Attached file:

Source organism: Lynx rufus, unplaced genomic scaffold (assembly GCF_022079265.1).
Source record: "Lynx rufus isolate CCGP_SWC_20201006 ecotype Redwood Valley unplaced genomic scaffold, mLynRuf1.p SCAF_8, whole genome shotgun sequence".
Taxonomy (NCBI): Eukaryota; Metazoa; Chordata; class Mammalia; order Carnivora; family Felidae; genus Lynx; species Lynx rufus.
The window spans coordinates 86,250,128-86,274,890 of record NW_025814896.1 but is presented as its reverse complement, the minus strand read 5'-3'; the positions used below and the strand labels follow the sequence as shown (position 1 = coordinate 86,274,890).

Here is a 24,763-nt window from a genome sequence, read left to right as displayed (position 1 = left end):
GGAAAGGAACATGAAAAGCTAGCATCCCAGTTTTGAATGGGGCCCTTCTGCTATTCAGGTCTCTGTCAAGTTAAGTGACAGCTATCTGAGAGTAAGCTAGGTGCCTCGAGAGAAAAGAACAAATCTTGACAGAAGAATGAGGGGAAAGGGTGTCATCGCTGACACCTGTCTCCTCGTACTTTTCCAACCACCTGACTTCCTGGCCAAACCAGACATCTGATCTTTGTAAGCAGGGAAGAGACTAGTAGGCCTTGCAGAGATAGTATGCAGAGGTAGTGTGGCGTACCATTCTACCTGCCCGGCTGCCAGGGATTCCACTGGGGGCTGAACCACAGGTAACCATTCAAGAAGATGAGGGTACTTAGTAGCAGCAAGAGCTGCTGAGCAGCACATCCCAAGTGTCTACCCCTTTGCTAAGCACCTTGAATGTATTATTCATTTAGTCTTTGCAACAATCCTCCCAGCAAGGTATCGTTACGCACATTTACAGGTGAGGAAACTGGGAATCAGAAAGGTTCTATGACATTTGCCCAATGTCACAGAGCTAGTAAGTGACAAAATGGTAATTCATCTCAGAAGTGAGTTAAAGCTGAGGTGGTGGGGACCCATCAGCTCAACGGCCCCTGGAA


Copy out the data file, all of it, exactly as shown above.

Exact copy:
Source organism: Lynx rufus, unplaced genomic scaffold (assembly GCF_022079265.1).
Source record: "Lynx rufus isolate CCGP_SWC_20201006 ecotype Redwood Valley unplaced genomic scaffold, mLynRuf1.p SCAF_8, whole genome shotgun sequence".
Taxonomy (NCBI): Eukaryota; Metazoa; Chordata; class Mammalia; order Carnivora; family Felidae; genus Lynx; species Lynx rufus.
The window spans coordinates 86,250,128-86,274,890 of record NW_025814896.1 but is presented as its reverse complement, the minus strand read 5'-3'; the positions used below and the strand labels follow the sequence as shown (position 1 = coordinate 86,274,890).

Here is a 24,763-nt window from a genome sequence, read left to right as displayed (position 1 = left end):
GGAAAGGAACATGAAAAGCTAGCATCCCAGTTTTGAATGGGGCCCTTCTGCTATTCAGGTCTCTGTCAAGTTAAGTGACAGCTATCTGAGAGTAAGCTAGGTGCCTCGAGAGAAAAGAACAAATCTTGACAGAAGAATGAGGGGAAAGGGTGTCATCGCTGACACCTGTCTCCTCGTACTTTTCCAACCACCTGACTTCCTGGCCAAACCAGACATCTGATCTTTGTAAGCAGGGAAGAGACTAGTAGGCCTTGCAGAGATAGTATGCAGAGGTAGTGTGGCGTACCATTCTACCTGCCCGGCTGCCAGGGATTCCACTGGGGGCTGAACCACAGGTAACCATTCAAGAAGATGAGGGTACTTAGTAGCAGCAAGAGCTGCTGAGCAGCACATCCCAAGTGTCTACCCCTTTGCTAAGCACCTTGAATGTATTATTCATTTAGTCTTTGCAACAATCCTCCCAGCAAGGTATCGTTACGCACATTTACAGGTGAGGAAACTGGGAATCAGAAAGGTTCTATGACATTTGCCCAATGTCACAGAGCTAGTAAGTGACAAAATGGTAATTCATCTCAGAAGTGAGTTAAAGCTGAGGTGGTGGGGACCCATCAGCTCAACGGCCCCTGGAA